def postTime(self, amt):
        """
        Send time to GUI
        """
        amtOfTime = (amt + 1) * 10
        Publisher().sendMessage("update", amtOfTime)
 
########################################################################
class MyForm(wx.Frame):
 
    #----------------------------------------------------------------------
    def __init__(self):
        wx.Frame.__init__(self, None, wx.ID_ANY, "Tutorial")
 
        # Add a panel so it looks the correct on all platforms
        panel = wx.Panel(self, wx.ID_ANY)
        self.displayLbl = wx.StaticText(panel, label="Amount of time since thread started goes here")
        self.btn = btn = wx.Button(panel, label="Start Thread")
 
        btn.Bind(wx.EVT_BUTTON, self.onButton)
 
        sizer = wx.BoxSizer(wx.VERTICAL)
        sizer.Add(self.displayLbl, 0, wx.ALL|wx.CENTER, 5)
        sizer.Add(btn, 0, wx.ALL|wx.CENTER, 5)
        panel.SetSizer(sizer)
 
        # create a pubsub receiver
        Publisher().subscribe(self.updateDisplay, "update")
 
    #----------------------------------------------------------------------
    def onButton(self, event):
        """
        Runs the thread
        """
        TestThread()
        self.displayLbl.SetLabel("Thread started!")
        btn = event.GetEventObject()
        btn.Disable()
 
    #----------------------------------------------------------------------
    def updateDisplay(self, msg):
        """
        Receives data from thread and updates the display
        """
        t = msg.data
        if isinstance(t, int):
            self.displayLbl.SetLabel("Time since thread started: %s seconds" % t)
        else:
            self.displayLbl.SetLabel("%s" % t)
            self.btn.Enable()
 
#----------------------------------------------------------------------
# Run the program
if __name__ == "__main__":
    app = wx.PySimpleApp()
    frame = MyForm().Show()
    app.MainLoop()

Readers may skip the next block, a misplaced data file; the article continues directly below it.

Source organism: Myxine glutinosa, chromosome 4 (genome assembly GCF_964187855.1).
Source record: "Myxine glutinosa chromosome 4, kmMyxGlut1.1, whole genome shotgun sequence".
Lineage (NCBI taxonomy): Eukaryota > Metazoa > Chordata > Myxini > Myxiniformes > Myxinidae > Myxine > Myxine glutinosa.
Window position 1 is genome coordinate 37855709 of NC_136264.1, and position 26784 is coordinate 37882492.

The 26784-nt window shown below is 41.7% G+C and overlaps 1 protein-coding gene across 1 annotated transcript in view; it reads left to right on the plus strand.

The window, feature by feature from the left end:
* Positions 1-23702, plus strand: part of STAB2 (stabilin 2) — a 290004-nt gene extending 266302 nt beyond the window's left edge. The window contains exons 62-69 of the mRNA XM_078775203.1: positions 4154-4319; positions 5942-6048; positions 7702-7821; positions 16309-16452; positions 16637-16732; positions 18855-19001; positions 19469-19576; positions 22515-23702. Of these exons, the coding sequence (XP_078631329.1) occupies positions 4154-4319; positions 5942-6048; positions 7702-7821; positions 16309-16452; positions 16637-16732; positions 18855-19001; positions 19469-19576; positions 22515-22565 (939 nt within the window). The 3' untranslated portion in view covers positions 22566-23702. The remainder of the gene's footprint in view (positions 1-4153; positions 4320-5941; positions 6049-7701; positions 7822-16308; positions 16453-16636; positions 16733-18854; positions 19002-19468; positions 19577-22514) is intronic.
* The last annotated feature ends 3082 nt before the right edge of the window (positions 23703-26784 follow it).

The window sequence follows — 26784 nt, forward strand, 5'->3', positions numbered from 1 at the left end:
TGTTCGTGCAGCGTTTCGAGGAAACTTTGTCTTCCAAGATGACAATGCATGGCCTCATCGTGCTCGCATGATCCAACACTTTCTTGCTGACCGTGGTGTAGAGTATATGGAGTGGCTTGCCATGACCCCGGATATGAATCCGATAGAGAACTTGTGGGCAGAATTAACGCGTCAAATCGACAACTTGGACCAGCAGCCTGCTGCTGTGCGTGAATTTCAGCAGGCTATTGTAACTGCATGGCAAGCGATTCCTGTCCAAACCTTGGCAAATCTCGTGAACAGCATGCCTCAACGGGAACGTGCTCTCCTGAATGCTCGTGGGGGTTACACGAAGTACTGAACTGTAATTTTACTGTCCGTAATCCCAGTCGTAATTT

We’ll be using Python’s time module to fake our long running process. However, feel free to put something better in its place. In a real life example, I use a thread to open Adobe Reader and send a PDF to a printer. That might not seem like anything special, but when I didn’t use a thread, the print button in my application would stay stuck down while the document was sent to the printer and my GUI just hung until that was done. Even a a second or two is noticeable to the user!

Anyway, let’s see how this works. In our thread class (reproduced below), we override the “run” method so it does what we want. This thread is started when we instantiate it because we have “self.start()” in its __init__ method. In the “run” method, we loop over a range of 6, sleeping for 10 seconds in between iterations and then update our user interface using wx.CallAfter and PubSub. When the loop finishes, we send a final message to our application to let the user know what happened.

########################################################################
class TestThread(Thread):
    """Test Worker Thread Class."""
 
    #----------------------------------------------------------------------
    def __init__(self):
        """Init Worker Thread Class."""
        Thread.__init__(self)
        self.start()    # start the thread
 
    #----------------------------------------------------------------------
    def run(self):
        """Run Worker Thread."""